Patients Dance to Hold Off Symptoms of Parkinson’s

February 2, 2012

In Bonita Springs, FL a group of Parkinson’s patients and their caregivers come together once per week to dance. While show tunes or Broadway music plays, patients and caregivers do improv moves, ballet techniques, and partner dancing.

The exercise helps to hold back muscle problems that are commonly associated with Parkinson’s Disease. For many people, a diagnosis of Parkinson’s Disease comes as a shock, since symptoms are usually first passed off as a consequence of aging. In addition to decreased motor skills due to Parkinson’s, there are other difficulties a person may not notice at first. Bradykinesia, which slows down movements, and swallowing and speaking can prove more difficult over time.

Currently, there is no definite cure for Parkinson’s disease, which has an estimated 50,000 confirmed cases in the United States. The symptoms of the disease usually occur after the age of 50. However, there are some famous examples of early onset cases. Both actor Michael J Fox, diagnosed in his 30s, and current Texas A&M basketball coach Billy Kennedy, 47, have been open about their early onset, bringing a much needed spotlight to the cause.

As for the dancers, one patient believes the exercise is helping. “All the medications deal with the symptoms of the disease, but there is no cure. We have worked through the disease for 20 years, and I feel there is no better way to retard the progress of the disease than regular exercise,” said Chuck McEwen after a dance class.

Learn more about a new Parkinson’s research study in Atlanta. Another Parkinson’s study is currently pending.

 

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Tips for Living With Parkinson’s Disease

July 18, 2011

Do you or someone you know suffer from Parkinson’s Disease?

An estimated 7 to 10 million people worldwide live with Parkinson’s disease. The disease affects men and women equally, and 4% of those with Parkinson’s are diagnosed before they turn 50. Read on for tips on living with Parkinson’s.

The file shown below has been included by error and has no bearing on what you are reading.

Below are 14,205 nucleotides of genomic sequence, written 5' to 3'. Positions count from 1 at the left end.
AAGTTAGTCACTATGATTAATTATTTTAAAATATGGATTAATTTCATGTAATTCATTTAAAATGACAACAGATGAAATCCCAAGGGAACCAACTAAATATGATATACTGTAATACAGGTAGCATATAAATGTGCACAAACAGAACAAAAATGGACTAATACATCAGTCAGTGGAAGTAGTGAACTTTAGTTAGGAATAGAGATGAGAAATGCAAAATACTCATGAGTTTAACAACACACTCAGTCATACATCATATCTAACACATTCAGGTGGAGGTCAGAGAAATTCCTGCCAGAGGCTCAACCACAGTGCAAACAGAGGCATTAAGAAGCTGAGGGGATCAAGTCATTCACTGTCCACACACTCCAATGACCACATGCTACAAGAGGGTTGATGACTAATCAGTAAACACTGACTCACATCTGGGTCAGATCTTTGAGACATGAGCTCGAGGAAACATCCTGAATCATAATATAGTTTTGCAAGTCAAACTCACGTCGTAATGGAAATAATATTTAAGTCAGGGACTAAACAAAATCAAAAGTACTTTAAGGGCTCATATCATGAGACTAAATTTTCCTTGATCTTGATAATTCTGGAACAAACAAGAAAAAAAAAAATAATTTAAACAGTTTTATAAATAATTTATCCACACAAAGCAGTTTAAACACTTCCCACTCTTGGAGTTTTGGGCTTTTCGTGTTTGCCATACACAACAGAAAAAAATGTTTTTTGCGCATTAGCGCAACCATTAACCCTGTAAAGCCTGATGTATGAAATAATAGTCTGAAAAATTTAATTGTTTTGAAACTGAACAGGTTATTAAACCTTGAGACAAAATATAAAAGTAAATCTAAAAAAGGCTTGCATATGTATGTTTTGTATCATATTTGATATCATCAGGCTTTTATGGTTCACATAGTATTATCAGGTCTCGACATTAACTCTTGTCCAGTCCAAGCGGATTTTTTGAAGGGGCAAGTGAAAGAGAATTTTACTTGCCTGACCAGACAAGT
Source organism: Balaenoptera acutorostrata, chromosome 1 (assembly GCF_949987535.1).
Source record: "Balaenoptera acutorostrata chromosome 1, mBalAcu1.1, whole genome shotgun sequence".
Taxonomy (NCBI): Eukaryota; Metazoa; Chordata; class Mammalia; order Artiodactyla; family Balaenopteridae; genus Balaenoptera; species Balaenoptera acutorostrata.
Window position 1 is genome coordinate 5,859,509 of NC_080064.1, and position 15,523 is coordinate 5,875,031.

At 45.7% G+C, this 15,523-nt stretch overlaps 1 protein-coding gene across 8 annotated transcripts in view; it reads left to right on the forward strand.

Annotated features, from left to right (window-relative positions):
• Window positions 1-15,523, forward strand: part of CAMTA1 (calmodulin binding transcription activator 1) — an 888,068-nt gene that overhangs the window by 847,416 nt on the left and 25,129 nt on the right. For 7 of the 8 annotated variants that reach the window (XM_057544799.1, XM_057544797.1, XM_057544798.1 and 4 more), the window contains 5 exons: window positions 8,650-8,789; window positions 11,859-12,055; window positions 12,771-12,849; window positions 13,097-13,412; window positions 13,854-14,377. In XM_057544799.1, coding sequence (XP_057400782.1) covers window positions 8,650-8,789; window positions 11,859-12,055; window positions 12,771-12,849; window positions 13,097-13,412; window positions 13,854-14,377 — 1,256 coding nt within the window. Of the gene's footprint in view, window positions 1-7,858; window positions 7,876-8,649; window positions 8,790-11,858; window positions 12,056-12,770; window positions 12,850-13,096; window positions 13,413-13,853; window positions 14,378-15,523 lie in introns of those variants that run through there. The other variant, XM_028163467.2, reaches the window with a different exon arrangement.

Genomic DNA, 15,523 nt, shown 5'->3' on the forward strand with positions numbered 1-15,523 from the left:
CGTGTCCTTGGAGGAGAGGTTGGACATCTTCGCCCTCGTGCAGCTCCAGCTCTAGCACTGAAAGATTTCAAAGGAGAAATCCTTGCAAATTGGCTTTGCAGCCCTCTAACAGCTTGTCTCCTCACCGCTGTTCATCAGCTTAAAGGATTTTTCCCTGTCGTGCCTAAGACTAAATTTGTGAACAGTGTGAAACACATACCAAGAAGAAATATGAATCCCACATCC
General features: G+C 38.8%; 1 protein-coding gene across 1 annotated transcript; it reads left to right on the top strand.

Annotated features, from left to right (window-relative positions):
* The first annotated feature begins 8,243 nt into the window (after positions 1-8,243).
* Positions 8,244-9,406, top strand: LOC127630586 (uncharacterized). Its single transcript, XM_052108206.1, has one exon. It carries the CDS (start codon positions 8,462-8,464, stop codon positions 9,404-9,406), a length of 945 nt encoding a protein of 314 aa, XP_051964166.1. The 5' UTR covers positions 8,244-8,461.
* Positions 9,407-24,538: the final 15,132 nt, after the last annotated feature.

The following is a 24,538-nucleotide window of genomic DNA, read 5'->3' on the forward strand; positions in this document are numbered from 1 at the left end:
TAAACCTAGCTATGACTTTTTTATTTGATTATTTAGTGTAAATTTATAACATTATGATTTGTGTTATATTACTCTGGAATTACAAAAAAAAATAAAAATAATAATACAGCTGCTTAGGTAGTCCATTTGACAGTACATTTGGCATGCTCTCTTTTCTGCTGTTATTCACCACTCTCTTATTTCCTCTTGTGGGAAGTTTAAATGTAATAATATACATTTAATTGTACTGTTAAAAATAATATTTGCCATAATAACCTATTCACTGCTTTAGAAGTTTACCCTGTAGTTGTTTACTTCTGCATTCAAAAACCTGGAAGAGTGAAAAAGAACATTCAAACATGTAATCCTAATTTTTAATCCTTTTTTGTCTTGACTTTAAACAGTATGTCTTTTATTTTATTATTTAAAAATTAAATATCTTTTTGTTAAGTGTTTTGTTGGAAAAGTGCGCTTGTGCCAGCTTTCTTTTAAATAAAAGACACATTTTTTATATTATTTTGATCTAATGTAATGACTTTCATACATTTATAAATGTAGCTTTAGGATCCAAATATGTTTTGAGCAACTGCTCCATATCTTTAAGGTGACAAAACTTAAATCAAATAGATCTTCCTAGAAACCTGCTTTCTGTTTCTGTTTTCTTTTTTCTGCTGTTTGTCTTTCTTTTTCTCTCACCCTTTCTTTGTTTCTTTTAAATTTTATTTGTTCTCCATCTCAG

1. Take advantage of technology to keep your life simple.  If mobility is a problem, invest in a good walking cane or wheelchair. Use items such as button hooks, telephones with large buttons, and utensils with oversized handles to cut down the hassle factor associated with every day occurences.
  2. Steal a pro athlete’s secret trick. Many professional athletes will visualize making the game winning shot, pass, or putt before stepping onto the field. When dealing with Parkinson’s, it may take you several attempts to do something such as getting up from chair. Rather than letting stress enter your mind, visualize your task before you do it. You are likely to be more sucessful.
  3. Stay flexible. Stretching your muscles helps you gain control. For a list of simple stretching exercises, check out this link.
  4. Maintain a healthy body weight. If you are overweight, losing weight can help your body adjust quicker to movement-related issues and can help muscles adjust to the extra demands of the disease.
  5. Always plan ahead. If you are traveling, plan on arriving at the airport early to navigate safely through security. If on vacation, plan fit ample time to rest into your flurry of activities.
New Research Opportunity 

NeuroTrials Research is conducting a study on the efficacy of a new study drug for patients with moderate to severe Parkinson’s Disease. Qualified participants may receive compensation for time and travel as well as study drug and examinations at no cost.

You may qualify if you:
  • are 30 to 85
  • are in general good health
  • experience slowness in movement
  • experience muscle rigidity or resting tremors
  • have been on a stable dose of L-Dopa for over 1 year.
Participate in research, find out how you can help. Call us today at 404-851-9934 or visit www.neurotrials.com.

How Your Dreams Relate to Parkinson’s Disease

April 26, 2011

What do your dreams have to do with your likelihood of developing Parkinson’s Disease?

A new study from Denmark’s Center for Healthy Aging and the Danish Center for Sleep Medicine, among other places, suggests that people likely to develop Parkinson’s might first show signs in their sleep pattern.Researchers found that one of the earliest symptoms of Parkinson’s may be a REM sleep disorder known as REM Sleep Behavior Disorder.

With REM Sleep Behavior Disorder, individuals tend to act out their dreams. The dreams are usually unpleasant, and the person will kick, scream, punch, or grab.

The active dreaming can appear up to eight years before other symptoms of Parkinson’s. If researchers are able to find enough evidence to support this link,  they can help patients identify the disease before it becomes too severe.